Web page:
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General Motors & Ford-It’s the cars “Stupid” part II
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August 3, 2006 We’ve already stated our belief that that 2007 will see Americans buying several hundred thousand less cars than they will purchase in 2006. We are looking for 16.8 million vehicle sales this year. Let’s get into the numbers, and see what the implications are. When you, or I buy a car for our personal use, we pay on average about $25,000 per car. The car rental companies in the United States purchase more cars than any other group. They buy American cars, and pay an average of $15,000 per car. We don’t see any big profits from this market segment.

Let’s look at the dealerships, and sort out how the Japanese do against the Americans. A Chrysler dealer last year on average sold about 225 cars. If you were a Ford dealer, you averaged almost 700 cars per dealer. GM’s Chevrolet dealerships came in under 650 cars per dealer. Would you be surprised to learn that Toyota sold more than 1600 cars per dealership last year?

Now you know why American car dealers are complaining and going out of business. In the last year GM lost 200 plus dealers while Ford lost 40, and Chrysler lost more than 110. This is happening on our home turf, folks. This is not the Japanese and the Americans slugging it out on European soil for control of European markets. This is the American consumer choosing to buy Japanese over American made products on American soil. People are voting with their feet.

Here’s the next big question. If American car dealers are closing their doors at this rate, what kind of shape can the rest of them be in? Can the owners be putting big bucks into their dealerships while their friend’s dealerships are folding up? We think not. Will the friendly banker be willing to finance their car inventories when the bank sees other domestic dealers closing their doors? We don’t see it. This means that American car dealers can only finance through the car manufacturer’s financing arm, and that’s not good when the dealer has only one choice. We estimate that half of Ford’s dealers are not making a penny. We think for General Motors, it could be as high as 25% are unprofitable. What’s the customer experience going to be like in a dealer that’s losing money on every car he sells? Is anybody listening in Detroit?

Every time GM loses a point of market share, they have to implement plans to dismiss 20,000 people from their jobs. We see the necessity for GM to cut another 60,000 jobs that they haven’t announced to establish break-even 12 to 18 months from today. With all the talk about GM in the news in the last 60 days, has anybody at GM or Ford uttered a word about their real problem, QUALITY? The American consumer does not want to buy American made cars in any quantity that would allow Detroit to make money.

We believe that GM will be unprofitable until 2008 at a minimum, and 08 can only be profitable if they maintain market share, and we see continued declining market share. The Chairman has verbalized nothing that deals with the issue of quality, and upgrading the consumer’s consciousness to consider GM cars when it comes to quality. Even Mercedes marvels at Japan’s ability to produce the quality they do for the dollar it costs. Mercedes doesn’t understand how Japan does it at their price points.

We took a close look at Ford (where “Quality is number 1”, and “Ford has a better idea”), and found their restructuring plan isn’t substantial enough to get the job done. They call it the “Way Forward Plan”. We call it the “Lost in the Wind” plan. They are taking total charges of $3.4 billion in 06. They expect to be profitable in 08, why, we ask? What’s going to change between now and 08? They believe they can save almost $6 billion in costs. We don’t see it, and if they were able to do it, don’t you think Japan would jump on the bandwagon and do whatever they have to do to drag their already low costs lower.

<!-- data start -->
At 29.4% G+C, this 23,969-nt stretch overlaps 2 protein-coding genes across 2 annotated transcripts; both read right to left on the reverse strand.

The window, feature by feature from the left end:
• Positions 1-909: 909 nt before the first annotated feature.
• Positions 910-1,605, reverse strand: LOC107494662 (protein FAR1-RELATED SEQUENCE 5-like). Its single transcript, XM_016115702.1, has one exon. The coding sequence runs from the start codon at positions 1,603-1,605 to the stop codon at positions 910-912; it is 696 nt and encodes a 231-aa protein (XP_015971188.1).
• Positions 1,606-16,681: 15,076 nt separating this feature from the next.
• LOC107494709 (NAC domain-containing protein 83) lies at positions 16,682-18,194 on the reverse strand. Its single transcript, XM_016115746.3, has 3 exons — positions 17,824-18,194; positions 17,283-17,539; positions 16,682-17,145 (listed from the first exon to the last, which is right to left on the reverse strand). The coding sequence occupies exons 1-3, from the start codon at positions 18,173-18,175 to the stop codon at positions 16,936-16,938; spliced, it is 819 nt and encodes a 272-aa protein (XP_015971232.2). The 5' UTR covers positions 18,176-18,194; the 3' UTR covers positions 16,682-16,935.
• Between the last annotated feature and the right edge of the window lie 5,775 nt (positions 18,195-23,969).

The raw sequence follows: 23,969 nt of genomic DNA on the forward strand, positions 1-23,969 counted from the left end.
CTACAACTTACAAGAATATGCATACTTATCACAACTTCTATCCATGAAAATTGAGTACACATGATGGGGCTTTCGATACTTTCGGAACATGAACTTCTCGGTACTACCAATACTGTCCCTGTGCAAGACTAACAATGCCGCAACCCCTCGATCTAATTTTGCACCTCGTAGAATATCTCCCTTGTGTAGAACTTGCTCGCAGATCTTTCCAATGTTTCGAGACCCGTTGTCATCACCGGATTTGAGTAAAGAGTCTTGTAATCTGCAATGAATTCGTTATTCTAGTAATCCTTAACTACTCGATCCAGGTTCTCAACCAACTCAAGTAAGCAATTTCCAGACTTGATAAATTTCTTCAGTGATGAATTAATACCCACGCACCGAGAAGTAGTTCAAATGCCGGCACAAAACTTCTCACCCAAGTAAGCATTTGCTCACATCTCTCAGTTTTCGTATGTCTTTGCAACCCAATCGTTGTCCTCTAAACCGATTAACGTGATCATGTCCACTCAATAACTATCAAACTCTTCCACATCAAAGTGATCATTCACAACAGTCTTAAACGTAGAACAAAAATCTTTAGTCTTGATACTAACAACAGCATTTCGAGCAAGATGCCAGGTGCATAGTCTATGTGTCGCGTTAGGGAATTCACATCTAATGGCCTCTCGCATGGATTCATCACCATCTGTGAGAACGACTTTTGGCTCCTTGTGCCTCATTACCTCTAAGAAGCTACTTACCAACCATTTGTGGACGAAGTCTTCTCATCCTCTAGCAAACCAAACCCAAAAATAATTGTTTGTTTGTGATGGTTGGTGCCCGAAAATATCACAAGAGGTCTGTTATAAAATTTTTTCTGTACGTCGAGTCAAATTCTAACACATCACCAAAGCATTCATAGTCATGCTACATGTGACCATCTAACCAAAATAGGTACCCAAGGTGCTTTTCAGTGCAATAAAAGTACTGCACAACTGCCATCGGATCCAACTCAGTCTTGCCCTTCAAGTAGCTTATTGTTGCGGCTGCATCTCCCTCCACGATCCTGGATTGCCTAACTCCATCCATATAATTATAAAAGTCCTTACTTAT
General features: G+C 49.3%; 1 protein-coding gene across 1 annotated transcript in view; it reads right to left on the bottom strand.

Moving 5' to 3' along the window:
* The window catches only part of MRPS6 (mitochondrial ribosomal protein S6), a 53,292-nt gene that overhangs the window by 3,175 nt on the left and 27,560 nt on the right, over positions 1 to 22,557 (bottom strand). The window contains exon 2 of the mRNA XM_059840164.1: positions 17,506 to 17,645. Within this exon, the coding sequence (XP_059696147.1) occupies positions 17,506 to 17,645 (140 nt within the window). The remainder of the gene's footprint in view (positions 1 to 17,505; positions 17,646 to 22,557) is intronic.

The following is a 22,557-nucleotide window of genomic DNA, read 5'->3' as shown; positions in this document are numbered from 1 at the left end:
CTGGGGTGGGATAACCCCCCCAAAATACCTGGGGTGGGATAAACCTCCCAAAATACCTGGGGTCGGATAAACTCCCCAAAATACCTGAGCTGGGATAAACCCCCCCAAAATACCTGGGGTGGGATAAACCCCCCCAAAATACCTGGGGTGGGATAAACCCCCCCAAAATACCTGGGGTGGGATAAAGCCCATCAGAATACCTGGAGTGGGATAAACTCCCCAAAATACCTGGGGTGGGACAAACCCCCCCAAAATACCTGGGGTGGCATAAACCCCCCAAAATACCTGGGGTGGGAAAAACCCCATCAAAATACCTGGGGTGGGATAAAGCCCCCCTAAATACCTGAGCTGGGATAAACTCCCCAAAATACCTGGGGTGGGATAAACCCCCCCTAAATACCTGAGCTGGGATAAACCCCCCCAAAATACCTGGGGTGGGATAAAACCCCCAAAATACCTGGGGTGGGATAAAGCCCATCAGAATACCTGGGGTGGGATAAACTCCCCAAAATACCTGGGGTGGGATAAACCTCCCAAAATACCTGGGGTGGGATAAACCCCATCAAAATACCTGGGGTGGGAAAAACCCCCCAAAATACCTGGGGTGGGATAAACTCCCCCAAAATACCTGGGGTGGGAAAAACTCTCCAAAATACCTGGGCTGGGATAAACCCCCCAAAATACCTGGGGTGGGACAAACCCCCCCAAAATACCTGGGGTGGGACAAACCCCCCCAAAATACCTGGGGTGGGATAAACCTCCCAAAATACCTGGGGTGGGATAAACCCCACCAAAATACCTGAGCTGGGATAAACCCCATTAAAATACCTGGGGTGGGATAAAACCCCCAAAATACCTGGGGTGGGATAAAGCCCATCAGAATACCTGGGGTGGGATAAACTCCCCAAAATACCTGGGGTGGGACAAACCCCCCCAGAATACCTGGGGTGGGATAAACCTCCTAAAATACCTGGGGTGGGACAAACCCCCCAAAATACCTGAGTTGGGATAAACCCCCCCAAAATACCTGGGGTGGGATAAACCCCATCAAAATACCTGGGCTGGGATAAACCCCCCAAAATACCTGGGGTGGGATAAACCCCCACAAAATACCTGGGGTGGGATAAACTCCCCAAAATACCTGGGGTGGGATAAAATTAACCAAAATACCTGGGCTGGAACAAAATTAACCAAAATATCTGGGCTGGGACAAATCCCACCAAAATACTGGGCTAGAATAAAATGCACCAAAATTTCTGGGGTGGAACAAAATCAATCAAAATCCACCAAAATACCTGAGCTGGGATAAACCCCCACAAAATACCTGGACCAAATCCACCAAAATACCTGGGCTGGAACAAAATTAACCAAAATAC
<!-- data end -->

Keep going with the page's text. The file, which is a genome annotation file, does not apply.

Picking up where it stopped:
Did you know that when GM, or Ford produce an interesting car, Japan buys the car immediately, rips it apart, part by part in Japan, and than takes any interesting technology and applies it to their cars almost immediately. Japan can put out a car in one-third the time it takes GM, or Ford to design a car by committee. South Korea can go from design to showroom in even a shorter time span.

Ford’s restructuring efforts in our opinion are clearly overstating the bottom-line results. We see a headwind coming, where Ford thinks it’s got a tailwind at its back. It’s going to get tougher for Ford, and this is being overlooked because GM and its troubles are getting the headlines. With the employees departing from both companies how do you think the guy down on the assembly line is feeling? Do you think he’s a loyal, lets get it done type of individual? Do you think he’s wondering if he’s going to be there 2 or 3 years down the road? Will his pension benefits be safe? Will he ever get a pension? Will he even have a future at either of these two companies that were once the unquestioned leaders of American managerial know how?

Henry Ford wrote the book on manufacturing, and GM’s Alfred P. Sloan wrote the book on building a company that is still studied at Harvard Business School, and MIT today. Somehow in the last 3 decades, the bean counters in Detroit forgot how to make cars. They literally forgot what business they were in. They instead thought only about the money. Labor became a cog in the wheel, not an integral meaningful partner in the process. To turn this American industry around will involve a different level of intelligence than the intelligence (used advisedly) that got them into trouble in the first place. Einstein was right.

Goodbye and good luck

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